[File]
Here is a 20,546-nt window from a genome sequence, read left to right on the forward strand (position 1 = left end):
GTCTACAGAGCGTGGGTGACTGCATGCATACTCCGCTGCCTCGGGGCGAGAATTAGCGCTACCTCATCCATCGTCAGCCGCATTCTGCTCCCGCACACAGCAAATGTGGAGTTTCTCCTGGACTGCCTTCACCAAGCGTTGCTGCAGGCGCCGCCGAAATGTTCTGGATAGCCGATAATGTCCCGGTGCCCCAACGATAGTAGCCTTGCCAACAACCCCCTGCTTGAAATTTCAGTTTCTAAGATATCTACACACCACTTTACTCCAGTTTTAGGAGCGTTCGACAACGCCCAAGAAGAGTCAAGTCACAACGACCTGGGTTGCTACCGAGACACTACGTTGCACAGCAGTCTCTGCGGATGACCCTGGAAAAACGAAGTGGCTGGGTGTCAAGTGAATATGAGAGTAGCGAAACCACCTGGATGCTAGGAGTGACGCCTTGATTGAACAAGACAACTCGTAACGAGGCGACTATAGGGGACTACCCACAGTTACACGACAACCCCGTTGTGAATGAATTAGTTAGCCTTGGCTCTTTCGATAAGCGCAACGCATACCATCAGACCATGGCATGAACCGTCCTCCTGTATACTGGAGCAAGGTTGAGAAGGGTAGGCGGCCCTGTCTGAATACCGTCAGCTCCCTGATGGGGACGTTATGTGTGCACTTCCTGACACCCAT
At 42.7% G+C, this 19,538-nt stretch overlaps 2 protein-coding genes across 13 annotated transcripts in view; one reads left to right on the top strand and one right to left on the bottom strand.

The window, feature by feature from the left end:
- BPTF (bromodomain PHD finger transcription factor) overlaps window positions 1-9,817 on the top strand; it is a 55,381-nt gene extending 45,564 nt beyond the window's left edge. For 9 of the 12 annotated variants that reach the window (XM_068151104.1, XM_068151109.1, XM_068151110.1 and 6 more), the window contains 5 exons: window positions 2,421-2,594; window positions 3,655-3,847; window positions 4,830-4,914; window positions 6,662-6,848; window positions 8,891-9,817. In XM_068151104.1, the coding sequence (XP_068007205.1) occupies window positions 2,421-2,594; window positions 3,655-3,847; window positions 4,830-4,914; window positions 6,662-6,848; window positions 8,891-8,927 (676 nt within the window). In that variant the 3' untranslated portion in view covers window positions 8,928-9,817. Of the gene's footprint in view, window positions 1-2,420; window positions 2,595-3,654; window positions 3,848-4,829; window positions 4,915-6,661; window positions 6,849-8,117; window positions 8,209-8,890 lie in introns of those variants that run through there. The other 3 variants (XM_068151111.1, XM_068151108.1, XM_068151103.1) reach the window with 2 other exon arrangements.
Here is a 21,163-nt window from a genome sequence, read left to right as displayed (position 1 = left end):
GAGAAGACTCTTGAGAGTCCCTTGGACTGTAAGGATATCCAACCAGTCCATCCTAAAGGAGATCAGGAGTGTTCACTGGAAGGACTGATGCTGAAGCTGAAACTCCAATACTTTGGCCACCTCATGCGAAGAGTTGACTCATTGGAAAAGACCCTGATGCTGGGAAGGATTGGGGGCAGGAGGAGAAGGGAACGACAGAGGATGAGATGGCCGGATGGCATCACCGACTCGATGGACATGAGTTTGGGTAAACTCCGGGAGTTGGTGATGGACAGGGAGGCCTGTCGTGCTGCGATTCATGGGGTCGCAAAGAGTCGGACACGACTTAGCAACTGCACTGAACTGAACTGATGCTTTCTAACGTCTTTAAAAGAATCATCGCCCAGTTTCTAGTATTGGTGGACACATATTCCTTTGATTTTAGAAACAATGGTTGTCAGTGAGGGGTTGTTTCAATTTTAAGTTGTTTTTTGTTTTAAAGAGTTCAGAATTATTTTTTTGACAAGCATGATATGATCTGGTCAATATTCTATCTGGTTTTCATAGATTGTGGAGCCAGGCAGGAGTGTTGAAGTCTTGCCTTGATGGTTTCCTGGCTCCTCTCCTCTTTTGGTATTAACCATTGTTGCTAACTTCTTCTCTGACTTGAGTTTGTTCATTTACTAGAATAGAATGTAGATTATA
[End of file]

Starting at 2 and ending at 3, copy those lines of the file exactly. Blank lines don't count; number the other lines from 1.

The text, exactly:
GTCTACAGAGCGTGGGTGACTGCATGCATACTCCGCTGCCTCGGGGCGAGAATTAGCGCTACCTCATCCATCGTCAGCCGCATTCTGCTCCCGCACACAGCAAATGTGGAGTTTCTCCTGGACTGCCTTCACCAAGCGTTGCTGCAGGCGCCGCCGAAATGTTCTGGATAGCCGATAATGTCCCGGTGCCCCAACGATAGTAGCCTTGCCAACAACCCCCTGCTTGAAATTTCAGTTTCTAAGATATCTACACACCACTTTACTCCAGTTTTAGGAGCGTTCGACAACGCCCAAGAAGAGTCAAGTCACAACGACCTGGGTTGCTACCGAGACACTACGTTGCACAGCAGTCTCTGCGGATGACCCTGGAAAAACGAAGTGGCTGGGTGTCAAGTGAATATGAGAGTAGCGAAACCACCTGGATGCTAGGAGTGACGCCTTGATTGAACAAGACAACTCGTAACGAGGCGACTATAGGGGACTACCCACAGTTACACGACAACCCCGTTGTGAATGAATTAGTTAGCCTTGGCTCTTTCGATAAGCGCAACGCATACCATCAGACCATGGCATGAACCGTCCTCCTGTATACTGGAGCAAGGTTGAGAAGGGTAGGCGGCCCTGTCTGAATACCGTCAGCTCCCTGATGGGGACGTTATGTGTGCACTTCCTGACACCCAT
At 42.7% G+C, this 19,538-nt stretch overlaps 2 protein-coding genes across 13 annotated transcripts in view; one reads left to right on the top strand and one right to left on the bottom strand.